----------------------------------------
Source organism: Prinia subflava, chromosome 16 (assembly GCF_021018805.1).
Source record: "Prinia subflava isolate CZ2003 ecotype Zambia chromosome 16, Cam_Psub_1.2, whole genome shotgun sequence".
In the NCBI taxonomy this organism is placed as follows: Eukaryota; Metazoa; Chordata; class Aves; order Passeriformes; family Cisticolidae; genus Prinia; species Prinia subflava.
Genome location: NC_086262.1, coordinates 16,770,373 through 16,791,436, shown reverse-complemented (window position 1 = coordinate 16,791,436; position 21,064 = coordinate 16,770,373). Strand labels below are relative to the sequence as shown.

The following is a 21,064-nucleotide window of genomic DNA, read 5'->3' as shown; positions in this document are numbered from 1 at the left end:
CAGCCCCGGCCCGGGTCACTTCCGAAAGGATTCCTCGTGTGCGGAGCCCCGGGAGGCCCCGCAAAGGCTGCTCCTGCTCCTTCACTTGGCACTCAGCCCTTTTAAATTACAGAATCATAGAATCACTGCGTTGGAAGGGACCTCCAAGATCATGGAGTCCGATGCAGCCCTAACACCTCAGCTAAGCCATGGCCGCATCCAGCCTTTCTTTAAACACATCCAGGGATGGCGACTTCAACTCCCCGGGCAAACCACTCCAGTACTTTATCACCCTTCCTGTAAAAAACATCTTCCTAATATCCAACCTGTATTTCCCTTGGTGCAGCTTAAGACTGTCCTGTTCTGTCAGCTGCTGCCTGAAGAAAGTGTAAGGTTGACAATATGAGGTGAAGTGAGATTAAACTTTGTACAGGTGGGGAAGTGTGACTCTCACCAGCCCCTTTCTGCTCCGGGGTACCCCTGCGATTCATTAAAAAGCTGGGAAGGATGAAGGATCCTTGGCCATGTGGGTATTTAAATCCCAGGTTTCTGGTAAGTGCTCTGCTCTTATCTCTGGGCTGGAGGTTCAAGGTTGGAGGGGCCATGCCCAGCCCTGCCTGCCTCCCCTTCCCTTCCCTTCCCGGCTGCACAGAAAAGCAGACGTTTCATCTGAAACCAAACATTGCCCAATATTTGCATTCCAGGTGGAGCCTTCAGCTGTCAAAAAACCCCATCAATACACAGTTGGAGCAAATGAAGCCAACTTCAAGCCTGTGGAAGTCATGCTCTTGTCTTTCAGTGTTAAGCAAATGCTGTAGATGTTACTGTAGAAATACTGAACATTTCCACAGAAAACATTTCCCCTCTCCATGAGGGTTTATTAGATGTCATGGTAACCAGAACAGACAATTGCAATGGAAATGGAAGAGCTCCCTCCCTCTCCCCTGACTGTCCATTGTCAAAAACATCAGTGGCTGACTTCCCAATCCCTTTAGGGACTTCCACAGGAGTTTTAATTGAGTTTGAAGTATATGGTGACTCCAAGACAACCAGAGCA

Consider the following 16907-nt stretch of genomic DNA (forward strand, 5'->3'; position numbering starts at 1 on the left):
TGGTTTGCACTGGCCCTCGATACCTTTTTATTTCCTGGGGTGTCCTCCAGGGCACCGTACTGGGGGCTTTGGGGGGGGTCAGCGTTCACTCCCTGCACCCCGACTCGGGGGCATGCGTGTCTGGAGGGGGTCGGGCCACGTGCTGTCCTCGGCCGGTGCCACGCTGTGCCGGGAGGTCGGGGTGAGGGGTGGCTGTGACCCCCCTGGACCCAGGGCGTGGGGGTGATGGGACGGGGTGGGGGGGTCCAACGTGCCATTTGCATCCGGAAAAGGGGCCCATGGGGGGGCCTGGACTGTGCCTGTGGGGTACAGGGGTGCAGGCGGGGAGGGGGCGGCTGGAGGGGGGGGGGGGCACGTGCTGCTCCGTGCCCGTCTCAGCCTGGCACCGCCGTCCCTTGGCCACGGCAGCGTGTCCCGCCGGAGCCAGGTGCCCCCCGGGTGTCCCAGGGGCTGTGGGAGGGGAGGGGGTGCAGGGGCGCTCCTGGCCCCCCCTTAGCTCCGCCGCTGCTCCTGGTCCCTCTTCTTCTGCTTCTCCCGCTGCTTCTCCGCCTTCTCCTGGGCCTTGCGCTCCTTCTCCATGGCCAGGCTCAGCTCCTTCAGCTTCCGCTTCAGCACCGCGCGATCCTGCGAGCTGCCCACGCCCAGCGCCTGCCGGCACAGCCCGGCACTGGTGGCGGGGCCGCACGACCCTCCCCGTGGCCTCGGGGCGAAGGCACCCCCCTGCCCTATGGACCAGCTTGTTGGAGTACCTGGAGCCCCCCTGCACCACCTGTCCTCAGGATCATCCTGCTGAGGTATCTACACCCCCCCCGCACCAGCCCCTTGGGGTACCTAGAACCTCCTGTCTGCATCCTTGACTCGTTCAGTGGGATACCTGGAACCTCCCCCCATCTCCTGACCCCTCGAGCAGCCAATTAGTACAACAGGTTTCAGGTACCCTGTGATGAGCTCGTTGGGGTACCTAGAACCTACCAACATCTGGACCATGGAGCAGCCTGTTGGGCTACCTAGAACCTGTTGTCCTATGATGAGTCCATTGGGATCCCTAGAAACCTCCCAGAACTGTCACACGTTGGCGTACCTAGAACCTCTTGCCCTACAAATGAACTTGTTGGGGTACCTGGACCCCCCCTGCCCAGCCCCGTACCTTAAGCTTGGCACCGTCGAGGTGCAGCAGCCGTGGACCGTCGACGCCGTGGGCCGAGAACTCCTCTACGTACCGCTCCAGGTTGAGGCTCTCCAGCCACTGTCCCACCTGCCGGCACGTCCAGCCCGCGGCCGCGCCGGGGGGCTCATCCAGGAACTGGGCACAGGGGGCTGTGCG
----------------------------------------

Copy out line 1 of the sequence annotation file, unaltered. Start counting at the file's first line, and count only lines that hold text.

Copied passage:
Source organism: Prinia subflava, chromosome 16 (assembly GCF_021018805.1).